I was talking to a friend of mine recently about conflict and how people often choose to deal with confrontation and disagreement by offering a non-apology – usually a version of I’m sorry you feel that way.
I’ve written about this before, so anyone who follows my articles and social feeds will know my thoughts on the importance of us somehow (no matter how painful it can feel) accepting responsibility for the way we might make another person feel. It’s not easy but it’s so healing when you can hear each other.
The friend I was speaking to – we’ll call him Steve – told me a story.
Nearly 40 years ago Steve’s maternal grandfather was diagnosed with terminal kidney cancer.
As the end neared, Steve’s parents left their 17-year-old son to look after the house and the family dog and travelled to help nurse his grandad.
Two days later, in the middle of the night, Steve suddenly woke up, aware of a heavy weight at the end of the bed. At first, he thought the dog had somehow managed to get into the room and onto the bed, but when he sat up to send the dog out, he was met by the sight of his grandfather, sitting at the end of the bed, looking at him.
Steve says he felt no apprehension or fear. He says he remembers trying to work out how his grandad had got there, which totally confused him because it was two in the morning and it made no sense. He could feel his grandad’s weight, could see the detail of his face.
He says he remembers hearing his grandfather speak four words – “It’s all okay now” (or perhaps he imagined it; he can’t be sure which) and the next thing he knew it was morning.
He immediately rang his grandmother to be told news that, deep down, he already knew.
His grandfather had died in the night. The death certificate gave the time of death as 2am.
When he told me this story, Steve said that what was most interesting about the encounter was that he found peace in it – that, in some way he still doesn’t understand even after all these years, one of them had acknowledged his grandfather’s life by making a point of saying goodbye.
He learned later on from a psychic he was interviewing for a newspaper article that it was common for spirits to seek validation for their existence from those left behind.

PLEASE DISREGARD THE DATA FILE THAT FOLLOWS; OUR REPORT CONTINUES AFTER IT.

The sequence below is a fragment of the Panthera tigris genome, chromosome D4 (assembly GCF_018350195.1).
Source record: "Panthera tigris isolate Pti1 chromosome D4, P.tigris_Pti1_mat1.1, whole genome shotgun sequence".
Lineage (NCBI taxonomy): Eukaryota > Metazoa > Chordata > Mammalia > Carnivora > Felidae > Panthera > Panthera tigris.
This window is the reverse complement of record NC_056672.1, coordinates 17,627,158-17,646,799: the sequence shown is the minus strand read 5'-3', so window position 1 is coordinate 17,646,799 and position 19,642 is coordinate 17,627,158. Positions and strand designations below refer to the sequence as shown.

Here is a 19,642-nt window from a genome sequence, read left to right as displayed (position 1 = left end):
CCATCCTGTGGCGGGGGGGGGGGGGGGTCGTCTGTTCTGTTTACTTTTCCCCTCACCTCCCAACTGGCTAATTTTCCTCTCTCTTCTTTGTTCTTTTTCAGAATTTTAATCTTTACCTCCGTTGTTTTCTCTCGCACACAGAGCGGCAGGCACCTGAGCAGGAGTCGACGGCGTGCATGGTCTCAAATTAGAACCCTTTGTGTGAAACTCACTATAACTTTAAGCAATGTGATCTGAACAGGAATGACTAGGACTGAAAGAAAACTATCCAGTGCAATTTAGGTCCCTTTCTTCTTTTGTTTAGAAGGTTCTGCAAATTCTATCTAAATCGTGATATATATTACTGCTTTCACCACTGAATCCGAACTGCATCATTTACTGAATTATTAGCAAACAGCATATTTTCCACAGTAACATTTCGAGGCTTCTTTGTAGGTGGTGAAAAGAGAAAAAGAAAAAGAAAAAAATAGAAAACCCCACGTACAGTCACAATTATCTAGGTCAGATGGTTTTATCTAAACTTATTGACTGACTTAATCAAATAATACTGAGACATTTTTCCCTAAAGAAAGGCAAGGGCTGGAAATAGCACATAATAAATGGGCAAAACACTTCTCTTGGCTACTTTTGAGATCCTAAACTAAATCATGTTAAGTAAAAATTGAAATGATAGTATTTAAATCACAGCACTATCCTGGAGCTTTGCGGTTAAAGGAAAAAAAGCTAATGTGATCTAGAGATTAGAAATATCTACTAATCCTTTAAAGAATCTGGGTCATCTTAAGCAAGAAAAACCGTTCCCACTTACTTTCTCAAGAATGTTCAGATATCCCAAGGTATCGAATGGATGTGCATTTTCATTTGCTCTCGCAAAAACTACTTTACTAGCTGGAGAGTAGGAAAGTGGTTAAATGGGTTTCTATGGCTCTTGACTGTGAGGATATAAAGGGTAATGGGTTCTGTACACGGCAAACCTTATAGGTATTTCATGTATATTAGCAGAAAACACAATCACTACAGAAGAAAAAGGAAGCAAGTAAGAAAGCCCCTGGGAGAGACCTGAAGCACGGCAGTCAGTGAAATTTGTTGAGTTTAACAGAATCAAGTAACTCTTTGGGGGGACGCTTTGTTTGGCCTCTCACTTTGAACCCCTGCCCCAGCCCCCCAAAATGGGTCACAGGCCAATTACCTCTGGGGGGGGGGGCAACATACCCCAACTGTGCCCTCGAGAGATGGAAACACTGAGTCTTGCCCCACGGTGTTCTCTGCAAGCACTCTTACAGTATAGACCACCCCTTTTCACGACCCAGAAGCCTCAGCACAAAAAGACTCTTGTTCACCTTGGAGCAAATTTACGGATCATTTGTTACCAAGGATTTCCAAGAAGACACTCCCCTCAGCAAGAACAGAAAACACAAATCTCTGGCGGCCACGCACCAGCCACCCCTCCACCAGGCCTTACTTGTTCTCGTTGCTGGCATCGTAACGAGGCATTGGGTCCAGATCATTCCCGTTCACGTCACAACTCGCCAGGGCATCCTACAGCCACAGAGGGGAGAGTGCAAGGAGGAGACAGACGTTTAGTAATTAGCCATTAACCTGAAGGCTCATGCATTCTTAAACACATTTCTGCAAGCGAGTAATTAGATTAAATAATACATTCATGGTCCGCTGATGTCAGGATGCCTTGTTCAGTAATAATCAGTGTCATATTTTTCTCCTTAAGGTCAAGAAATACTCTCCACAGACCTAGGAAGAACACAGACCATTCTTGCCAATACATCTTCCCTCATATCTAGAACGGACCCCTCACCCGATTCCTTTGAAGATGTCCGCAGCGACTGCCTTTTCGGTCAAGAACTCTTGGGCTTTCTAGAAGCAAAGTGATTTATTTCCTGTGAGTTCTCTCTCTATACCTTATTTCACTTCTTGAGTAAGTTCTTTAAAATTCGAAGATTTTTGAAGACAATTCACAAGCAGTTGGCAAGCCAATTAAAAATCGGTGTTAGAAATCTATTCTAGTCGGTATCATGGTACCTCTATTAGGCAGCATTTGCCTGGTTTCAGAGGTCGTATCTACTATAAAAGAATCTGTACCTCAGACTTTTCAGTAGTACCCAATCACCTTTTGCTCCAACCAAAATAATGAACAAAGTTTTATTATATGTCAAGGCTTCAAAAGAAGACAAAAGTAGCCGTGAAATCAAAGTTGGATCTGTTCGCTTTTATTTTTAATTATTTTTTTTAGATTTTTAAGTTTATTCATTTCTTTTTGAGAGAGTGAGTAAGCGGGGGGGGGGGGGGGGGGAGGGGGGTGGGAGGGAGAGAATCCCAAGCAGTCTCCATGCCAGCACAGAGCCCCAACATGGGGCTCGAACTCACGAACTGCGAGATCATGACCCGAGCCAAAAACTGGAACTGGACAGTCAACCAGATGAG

Now, it’s worth saying at this stage that Steve isn’t really inclined to the woo-woo side of life (or death, for that matter).
But the point he was making was that that moment of acknowledgement he experienced was also the permission he needed to be at peace and move on without regrets or sadness.
And he drew an interesting parallel with the non-apology, saying he’d told me the story of his grandad because just as acknowledgement is part of the process of letting go of grief (or of allowing a spirit to move on, if that’s part of your belief system), acknowledgement is also critical in being able to be at peace with conflict.
How we deal with conflict is important. Let’s go back to the non-apology for a moment.
The important thing to remember is that the problem with the non-apology and the problem with conflict is that generally-speaking neither one acknowledges how you feel.
There is no room within I’m sorry you feel that way to acknowledge that the person is responsible – either in whole or in part – for making you feel the way you do. It doesn’t acknowledge your pain or that you have been heard.
And when we feel we haven’t been heard, we get angry and with anger comes conflict. And so it goes on, a vicious circle of emotional malaise.
That’s because the unwritten and unsaid part of ‘I’m sorry you feel that way’ is ‘but it’s nothing to do with me’.
So why is acknowledgement so important? Well, in very simple terms acknowledgement is absolutely essential to healing. Nothing – absolutely nothing – can heal without it.